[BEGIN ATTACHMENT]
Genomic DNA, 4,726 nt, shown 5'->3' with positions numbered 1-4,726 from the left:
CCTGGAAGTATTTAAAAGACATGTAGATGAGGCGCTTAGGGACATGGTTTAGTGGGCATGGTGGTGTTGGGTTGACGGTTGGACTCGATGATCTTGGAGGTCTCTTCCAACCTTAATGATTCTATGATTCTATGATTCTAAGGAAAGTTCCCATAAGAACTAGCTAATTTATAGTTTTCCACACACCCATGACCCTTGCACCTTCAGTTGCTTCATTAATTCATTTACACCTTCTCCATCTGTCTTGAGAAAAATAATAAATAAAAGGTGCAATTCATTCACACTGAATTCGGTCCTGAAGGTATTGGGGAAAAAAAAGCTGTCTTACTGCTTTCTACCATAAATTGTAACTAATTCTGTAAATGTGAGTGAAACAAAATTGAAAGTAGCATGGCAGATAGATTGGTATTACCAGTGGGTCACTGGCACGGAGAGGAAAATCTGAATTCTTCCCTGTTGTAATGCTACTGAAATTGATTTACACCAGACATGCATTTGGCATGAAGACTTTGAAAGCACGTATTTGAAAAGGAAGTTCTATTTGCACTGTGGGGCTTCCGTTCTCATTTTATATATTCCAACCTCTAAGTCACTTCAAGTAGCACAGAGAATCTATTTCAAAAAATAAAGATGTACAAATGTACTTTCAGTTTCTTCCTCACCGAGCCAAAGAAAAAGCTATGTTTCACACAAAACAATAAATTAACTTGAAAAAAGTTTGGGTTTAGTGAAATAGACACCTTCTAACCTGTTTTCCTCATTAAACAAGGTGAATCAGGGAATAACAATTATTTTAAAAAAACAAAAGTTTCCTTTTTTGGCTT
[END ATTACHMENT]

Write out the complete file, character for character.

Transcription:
Genomic DNA, 4,726 nt, shown 5'->3' with positions numbered 1-4,726 from the left:
CCTGGAAGTATTTAAAAGACATGTAGATGAGGCGCTTAGGGACATGGTTTAGTGGGCATGGTGGTGTTGGGTTGACGGTTGGACTCGATGATCTTGGAGGTCTCTTCCAACCTTAATGATTCTATGATTCTATGATTCTAAGGAAAGTTCCCATAAGAACTAGCTAATTTATAGTTTTCCACACACCCATGACCCTTGCACCTTCAGTTGCTTCATTAATTCATTTACACCTTCTCCATCTGTCTTGAGAAAAATAATAAATAAAAGGTGCAATTCATTCACACTGAATTCGGTCCTGAAGGTATTGGGGAAAAAAAAGCTGTCTTACTGCTTTCTACCATAAATTGTAACTAATTCTGTAAATGTGAGTGAAACAAAATTGAAAGTAGCATGGCAGATAGATTGGTATTACCAGTGGGTCACTGGCACGGAGAGGAAAATCTGAATTCTTCCCTGTTGTAATGCTACTGAAATTGATTTACACCAGACATGCATTTGGCATGAAGACTTTGAAAGCACGTATTTGAAAAGGAAGTTCTATTTGCACTGTGGGGCTTCCGTTCTCATTTTATATATTCCAACCTCTAAGTCACTTCAAGTAGCACAGAGAATCTATTTCAAAAAATAAAGATGTACAAATGTACTTTCAGTTTCTTCCTCACCGAGCCAAAGAAAAAGCTATGTTTCACACAAAACAATAAATTAACTTGAAAAAAGTTTGGGTTTAGTGAAATAGACACCTTCTAACCTGTTTTCCTCATTAAACAAGGTGAATCAGGGAATAACAATTATTTTAAAAAAACAAAAGTTTCCTTTTTTGGCTT